In the end, it was a victory for Brazilian flair over Belgian belligerence as the class of Philippe Coutinho, rather than the recklessness of Marouane Fellaini, ensured Liverpool progressed to the Europa League quarter-finals at the expense of Manchester United last night.
Jürgen Klopp’s team will take their place in today’s draw for the last eight because they simply wanted it more than their bitter rivals, who ended the game fortunate to have 11 on the pitch despite the best efforts of Fellaini to throw his arms and elbows into anyone wearing a Liverpool shirt.
Little wonder that Ryan Giggs, the United assistant manager, cut an agitated figure on the touchline. His team were schooled by Liverpool and taunted by chants of “Scholesy’s right, your team are shite”, as they exited a competition few at Old Trafford appeared to want to be in.
United now face Manchester City in the Premier League at the Etihad on Sunday knowing that a defeat will all but close another route into next season’s Champions League. Not that they deserve to be there on this evidence.
Liverpool, meanwhile, who triumphed 3-1 on aggregate after Coutinho cancelled out Anthony Martial’s penalty opener, can now contemplate returning to Europe’s top table by winning the Europa League.
Off-field relations between the two sets of supporters had taken a further nosedive during the first leg at Anfield, with a vocal minority in the United contingent singing Hillsborough-related chants to goad their Merseyside rivals.
A banner draped across a bridge at the Liverpool end of the M62 last week also carried the message “Manc Bastards”, so it was perhaps inevitable that retaliation came in the form of another banner, saying simply “Murderers”, hanging from a bridge on the approach to Old Trafford.
Chants outside the stadium from both sets of supporters, referring to Hillsborough and the 1958 Munich air disaster – which took the lives of eight United players – injected a further unsavoury element to this meeting between English football’s most distinguished clubs.
The decision to move this game from its original 6pm kick-off time to 8.05pm was taken in order to diminish the threat of disorder, but the chanting continued inside the stadium before the football finally began to claim centre stage in the early stages of the first half.
Prior to that, the opening skirmishes were largely centred on Fellaini and Emre Can, with the two midfielders renewing the battle which had ended at Anfield last week with Fellaini appearing to elbow the Liverpool player in an off-the-ball incident.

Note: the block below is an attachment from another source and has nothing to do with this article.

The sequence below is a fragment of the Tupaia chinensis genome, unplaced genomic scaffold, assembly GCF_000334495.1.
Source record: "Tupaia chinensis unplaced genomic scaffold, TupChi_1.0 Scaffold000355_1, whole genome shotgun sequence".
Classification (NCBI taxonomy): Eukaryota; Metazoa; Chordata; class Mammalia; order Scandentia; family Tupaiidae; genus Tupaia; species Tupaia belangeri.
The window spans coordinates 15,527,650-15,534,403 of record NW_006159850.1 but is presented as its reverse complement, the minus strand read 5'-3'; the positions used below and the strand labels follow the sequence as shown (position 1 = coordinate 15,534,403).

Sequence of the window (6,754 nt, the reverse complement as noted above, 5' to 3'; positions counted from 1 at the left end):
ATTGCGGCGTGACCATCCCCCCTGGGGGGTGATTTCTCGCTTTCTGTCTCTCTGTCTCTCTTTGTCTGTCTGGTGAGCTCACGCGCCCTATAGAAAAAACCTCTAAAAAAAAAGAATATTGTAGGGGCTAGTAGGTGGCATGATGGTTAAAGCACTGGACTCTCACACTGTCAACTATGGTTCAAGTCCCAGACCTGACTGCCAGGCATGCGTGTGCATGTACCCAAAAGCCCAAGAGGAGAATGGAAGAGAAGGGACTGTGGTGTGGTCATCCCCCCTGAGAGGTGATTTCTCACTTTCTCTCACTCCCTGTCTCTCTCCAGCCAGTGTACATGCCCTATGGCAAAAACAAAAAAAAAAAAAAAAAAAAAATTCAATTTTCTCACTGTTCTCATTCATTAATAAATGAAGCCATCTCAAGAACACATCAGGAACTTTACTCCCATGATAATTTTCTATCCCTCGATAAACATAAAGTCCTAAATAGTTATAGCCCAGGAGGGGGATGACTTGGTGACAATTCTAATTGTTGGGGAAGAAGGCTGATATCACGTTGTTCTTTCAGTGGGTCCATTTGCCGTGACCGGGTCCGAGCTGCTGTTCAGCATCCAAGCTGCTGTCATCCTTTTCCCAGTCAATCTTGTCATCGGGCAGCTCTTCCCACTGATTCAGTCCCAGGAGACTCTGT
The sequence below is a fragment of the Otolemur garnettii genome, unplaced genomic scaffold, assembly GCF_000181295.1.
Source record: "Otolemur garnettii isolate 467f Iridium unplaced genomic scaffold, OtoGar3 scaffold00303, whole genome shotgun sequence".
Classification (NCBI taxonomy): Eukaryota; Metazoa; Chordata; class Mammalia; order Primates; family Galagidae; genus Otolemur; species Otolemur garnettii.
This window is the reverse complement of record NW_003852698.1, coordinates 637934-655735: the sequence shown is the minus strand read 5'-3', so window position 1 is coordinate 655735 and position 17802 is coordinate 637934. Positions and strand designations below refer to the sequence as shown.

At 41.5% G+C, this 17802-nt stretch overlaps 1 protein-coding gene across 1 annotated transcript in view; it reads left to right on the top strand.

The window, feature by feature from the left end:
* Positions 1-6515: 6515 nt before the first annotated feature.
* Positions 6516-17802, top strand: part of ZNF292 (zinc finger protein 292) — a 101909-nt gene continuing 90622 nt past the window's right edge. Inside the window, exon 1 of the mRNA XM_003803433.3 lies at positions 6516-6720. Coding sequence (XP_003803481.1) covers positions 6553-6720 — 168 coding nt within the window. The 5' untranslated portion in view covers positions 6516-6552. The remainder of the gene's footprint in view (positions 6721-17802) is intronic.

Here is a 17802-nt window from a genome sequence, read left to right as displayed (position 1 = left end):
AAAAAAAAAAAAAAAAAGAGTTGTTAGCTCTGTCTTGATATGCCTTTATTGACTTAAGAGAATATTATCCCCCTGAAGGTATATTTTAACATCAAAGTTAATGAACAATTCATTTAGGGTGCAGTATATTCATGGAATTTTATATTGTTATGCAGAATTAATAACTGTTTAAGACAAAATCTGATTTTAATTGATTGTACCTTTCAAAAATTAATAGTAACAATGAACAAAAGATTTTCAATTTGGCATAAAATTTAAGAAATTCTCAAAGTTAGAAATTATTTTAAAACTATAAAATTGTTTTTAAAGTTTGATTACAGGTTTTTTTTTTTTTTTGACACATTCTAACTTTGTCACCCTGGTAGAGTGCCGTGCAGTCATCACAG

Can could count himself fortunate, however, that the Serbian referee Milorad Mazic waved away United appeals for a penalty on eight minutes after the German had shoved Fellaini in the back inside the penalty area.
United claimed that the award of a penalty to Liverpool in the first leg, following a tug by Memphis Depay on Nathaniel Clyne was soft, and this one was perhaps a stronger appeal.
Still, it was not given and Fellaini was at the heart of the action again two minutes later when he escaped punishment for a stray arm in the face of Roberto Firmino. Fellaini has always walked a tightrope with flailing arms but he got away with it.
United, without the injured Ander Herrera, settled into the game quickest, though, and they dominated the first-half, with Jesse Lingard forcing the first save from goalkeeper Simon Mignolet with a header from Marcos Rojo’s 18th-minute cross.
Juan Mata then shinned a volley wide from six yards as Liverpool battled to keep the home side out, but United continued to press, with Marcus Rashford and Martial linking well before the French forward shot over from 12 yards.
Liverpool were falling into the trap of defending their lead rather than going for the kill and they sat too deep, inviting United forward.
Aside from two efforts from Coutinho, one of which brought a fine save from David De Gea, Liverpool were impotent until Martial put United ahead.
On this occasion, referee Mazic did point to the spot after Martial had been tripped by Clyne and the United forward stepped up to convert the spot-kick past Mignolet.
Old Trafford shook, but United still needed one more to level the tie and Daniel Sturridge almost put it beyond them when he rattled the crossbar with a 35th-minute free-kick.
Jordan Henderson then wasted a golden chance to level on the night when he shot over from 10 yards after being set free by Coutinho.
Coutinho was Liverpool’s best hope of a breakthrough, with the Brazilian offering Jürgen Klopp’s team the pace and invention in the final third that Mata was unable to provide for United.
He was knocking at the door and, after both Rojo and Firmino had gone close to scoring in the dying seconds of the first half, the Liverpool No 10 hauled his team level and left United needing a further three goals to progress.
It was a killer goal in every sense, but it was also one of the highest quality. Guillermo Varela, United’s Uruguayan right-back, has done well in recent weeks after being promoted to the team by Louis van Gaal owing to a defensive injury crisis, but he was outdone by Coutinho on numerous occasions before the Liverpol playmaker scored.
Coutinho simply ghosted past Varela as though he wasn’t there in the 45th minute, but faced with De Gea he did not panic. Instead, Coutinho coolly lifted the ball over the goalkeeper and into the net to put Liverpool firmly in control of the tie.
Coutinho’s goal ended the tie as a contest and United simply stumbled through the second half, with Fellaini missing the best chance when he shot over after being teed up by Rashford.
Liverpool just coasted to the draw which took them through, and deservedly so.
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